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Thursday, May 3, 2012

Interview with Animal Farm Foundation Volunteer

For this interview with an Animal Farm Foundation volunteer I wanted to explore the experience of helping out at the Foundation and gain knowledge of the process and techniques used. The reason I chose a volunteer is I hope to inspire others to take action and to volunteer with shelter dogs, especially Pit Bulls.

The truth is many organizations could not survive without their faithful volunteers. Many times volunteers out number the paid staff. It is important to remember that volunteers do their work out of good will and deserve much respect. While many Executive Directors receive the credit for excellent work, it is the actual volunteer/workers that are the true hero's. They are truly an asset to any organization.

The way I connected with volunteer Vivian is through the Foundation. She has been a top volunteer for a while and has a lot of experience working with Pit Bulls. Previously, I have discussed the Animal Farm Foundation in my blog and wrote about their website and work they do with Pit Bulls. To view the blog on the Foundation click here. Below is the interview with Vivian. Thanks to Vivian for making time to educate me and you on the process of volunteering at the Foundation.

If you are interested in volunteering for the AFF after reading this interview, please click here.

Q: How long have you volunteered for the Animal Farm Foundation?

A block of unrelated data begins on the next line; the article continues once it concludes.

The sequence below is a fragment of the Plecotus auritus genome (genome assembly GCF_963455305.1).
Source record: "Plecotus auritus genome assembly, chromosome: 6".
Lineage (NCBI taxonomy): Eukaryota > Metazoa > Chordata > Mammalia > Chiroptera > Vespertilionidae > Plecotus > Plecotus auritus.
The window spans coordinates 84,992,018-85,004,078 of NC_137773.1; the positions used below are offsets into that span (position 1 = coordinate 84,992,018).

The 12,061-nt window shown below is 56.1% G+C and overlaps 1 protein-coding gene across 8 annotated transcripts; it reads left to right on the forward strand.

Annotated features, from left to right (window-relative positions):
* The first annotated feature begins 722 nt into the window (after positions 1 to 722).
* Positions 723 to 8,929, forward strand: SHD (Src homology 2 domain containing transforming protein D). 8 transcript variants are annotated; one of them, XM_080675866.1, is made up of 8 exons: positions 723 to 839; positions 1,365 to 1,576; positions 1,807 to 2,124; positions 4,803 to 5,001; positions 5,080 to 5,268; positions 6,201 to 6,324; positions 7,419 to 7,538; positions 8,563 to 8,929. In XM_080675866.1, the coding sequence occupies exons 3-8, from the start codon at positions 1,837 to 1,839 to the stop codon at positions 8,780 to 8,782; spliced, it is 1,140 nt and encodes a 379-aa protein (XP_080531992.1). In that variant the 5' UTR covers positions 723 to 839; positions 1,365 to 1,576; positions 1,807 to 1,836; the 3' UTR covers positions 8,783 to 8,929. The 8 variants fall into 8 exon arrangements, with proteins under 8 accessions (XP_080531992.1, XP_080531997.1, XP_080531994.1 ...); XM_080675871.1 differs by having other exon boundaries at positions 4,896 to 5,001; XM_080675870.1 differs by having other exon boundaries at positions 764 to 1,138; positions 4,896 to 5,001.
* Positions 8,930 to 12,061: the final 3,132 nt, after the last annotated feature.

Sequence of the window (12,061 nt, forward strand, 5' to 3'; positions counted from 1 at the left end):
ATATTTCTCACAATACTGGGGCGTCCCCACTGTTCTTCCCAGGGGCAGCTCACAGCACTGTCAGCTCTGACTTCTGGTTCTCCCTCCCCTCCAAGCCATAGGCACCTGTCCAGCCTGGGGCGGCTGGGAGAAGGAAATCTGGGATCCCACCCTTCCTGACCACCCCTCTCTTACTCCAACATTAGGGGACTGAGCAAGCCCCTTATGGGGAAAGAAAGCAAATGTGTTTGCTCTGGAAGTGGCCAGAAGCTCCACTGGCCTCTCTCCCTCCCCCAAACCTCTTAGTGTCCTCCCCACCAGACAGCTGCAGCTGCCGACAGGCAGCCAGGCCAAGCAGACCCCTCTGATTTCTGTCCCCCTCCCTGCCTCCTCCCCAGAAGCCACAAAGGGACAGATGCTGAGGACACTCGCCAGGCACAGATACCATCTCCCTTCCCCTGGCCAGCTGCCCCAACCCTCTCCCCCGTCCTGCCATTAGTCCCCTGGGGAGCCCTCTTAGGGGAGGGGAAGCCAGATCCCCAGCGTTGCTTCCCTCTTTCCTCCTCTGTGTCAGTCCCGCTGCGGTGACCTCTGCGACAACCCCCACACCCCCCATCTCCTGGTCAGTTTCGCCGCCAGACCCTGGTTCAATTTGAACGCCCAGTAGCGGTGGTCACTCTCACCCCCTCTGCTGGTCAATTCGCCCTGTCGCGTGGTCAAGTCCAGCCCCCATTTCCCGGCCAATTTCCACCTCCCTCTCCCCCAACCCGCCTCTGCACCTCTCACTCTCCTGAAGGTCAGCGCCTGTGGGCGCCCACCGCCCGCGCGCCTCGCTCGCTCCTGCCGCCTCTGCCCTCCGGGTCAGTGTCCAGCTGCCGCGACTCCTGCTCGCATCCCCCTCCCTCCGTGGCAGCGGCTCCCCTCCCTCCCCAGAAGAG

A: From March 2009 to September 2011

Q: What was the process you went through to become a volunteer?

A: Filled out an application

Q: How long have you been volunteering?

A: I’ve always done some sort of volunteering on and off in my life.  I think the first volunteering I did was as a teenager for Meals on Wheels.

Q: How do you feel about the volunteer program at the Animal Farm Foundation?

A: I think they have one of the better volunteer programs that I have dealt with.  They foster a relationship with their volunteers by providing training and education and giving acknowledgement and praise for the services volunteers provide.  They work with the volunteer as an individual to make the best use of that person’s time and abilities.

Q: Can you explain your role as a volunteer in the dogs training, life, adoption, etc?

A: I began volunteering at AFF as a way to use my community service leave by spending a day per week over a few months. During that time I did a lot of dog walking!  I would walk 4 dogs a day, one at a time for a mile or so each, giving them the opportunity to get out of the kennel, have some leash training and human companionship.  I also did some computer work for them consolidating and updating contact lists, etc.  They also hold training classes for the shelter dogs and I would work with one of the dogs in the class.  Lastly, if I had extra time, I would spend some snuggle time with one of the dogs.